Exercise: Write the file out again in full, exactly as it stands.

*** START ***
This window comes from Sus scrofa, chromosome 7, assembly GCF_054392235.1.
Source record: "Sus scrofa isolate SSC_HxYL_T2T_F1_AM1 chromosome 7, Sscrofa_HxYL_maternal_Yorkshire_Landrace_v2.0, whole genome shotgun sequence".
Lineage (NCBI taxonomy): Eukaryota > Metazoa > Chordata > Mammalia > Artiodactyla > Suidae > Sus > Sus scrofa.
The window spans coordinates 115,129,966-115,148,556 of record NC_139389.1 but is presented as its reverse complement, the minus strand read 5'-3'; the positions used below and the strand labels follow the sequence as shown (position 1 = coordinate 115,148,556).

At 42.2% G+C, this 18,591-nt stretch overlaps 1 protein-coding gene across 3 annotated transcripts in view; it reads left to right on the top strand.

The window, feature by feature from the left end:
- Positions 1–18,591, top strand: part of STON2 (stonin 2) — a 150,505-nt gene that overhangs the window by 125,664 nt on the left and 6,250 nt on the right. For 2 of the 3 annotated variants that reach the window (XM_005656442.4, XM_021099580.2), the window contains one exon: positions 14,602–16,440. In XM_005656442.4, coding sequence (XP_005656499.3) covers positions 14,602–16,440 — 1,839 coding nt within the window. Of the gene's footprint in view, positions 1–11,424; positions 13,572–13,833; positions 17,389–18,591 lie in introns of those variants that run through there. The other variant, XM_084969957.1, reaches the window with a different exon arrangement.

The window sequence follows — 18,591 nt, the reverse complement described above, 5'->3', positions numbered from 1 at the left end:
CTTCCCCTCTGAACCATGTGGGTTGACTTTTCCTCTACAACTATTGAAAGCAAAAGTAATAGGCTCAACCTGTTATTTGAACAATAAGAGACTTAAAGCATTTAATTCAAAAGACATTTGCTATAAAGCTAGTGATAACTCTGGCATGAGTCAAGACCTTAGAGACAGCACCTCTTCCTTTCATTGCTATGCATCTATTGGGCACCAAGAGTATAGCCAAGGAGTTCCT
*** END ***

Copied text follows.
This window comes from Sus scrofa, chromosome 7, assembly GCF_054392235.1.
Source record: "Sus scrofa isolate SSC_HxYL_T2T_F1_AM1 chromosome 7, Sscrofa_HxYL_maternal_Yorkshire_Landrace_v2.0, whole genome shotgun sequence".
Lineage (NCBI taxonomy): Eukaryota > Metazoa > Chordata > Mammalia > Artiodactyla > Suidae > Sus > Sus scrofa.
The window spans coordinates 115,129,966-115,148,556 of record NC_139389.1 but is presented as its reverse complement, the minus strand read 5'-3'; the positions used below and the strand labels follow the sequence as shown (position 1 = coordinate 115,148,556).

At 42.2% G+C, this 18,591-nt stretch overlaps 1 protein-coding gene across 3 annotated transcripts in view; it reads left to right on the top strand.

The window, feature by feature from the left end:
- Positions 1–18,591, top strand: part of STON2 (stonin 2) — a 150,505-nt gene that overhangs the window by 125,664 nt on the left and 6,250 nt on the right. For 2 of the 3 annotated variants that reach the window (XM_005656442.4, XM_021099580.2), the window contains one exon: positions 14,602–16,440. In XM_005656442.4, coding sequence (XP_005656499.3) covers positions 14,602–16,440 — 1,839 coding nt within the window. Of the gene's footprint in view, positions 1–11,424; positions 13,572–13,833; positions 17,389–18,591 lie in introns of those variants that run through there. The other variant, XM_084969957.1, reaches the window with a different exon arrangement.

The window sequence follows — 18,591 nt, the reverse complement described above, 5'->3', positions numbered from 1 at the left end:
CTTCCCCTCTGAACCATGTGGGTTGACTTTTCCTCTACAACTATTGAAAGCAAAAGTAATAGGCTCAACCTGTTATTTGAACAATAAGAGACTTAAAGCATTTAATTCAAAAGACATTTGCTATAAAGCTAGTGATAACTCTGGCATGAGTCAAGACCTTAGAGACAGCACCTCTTCCTTTCATTGCTATGCATCTATTGGGCACCAAGAGTATAGCCAAGGAGTTCCT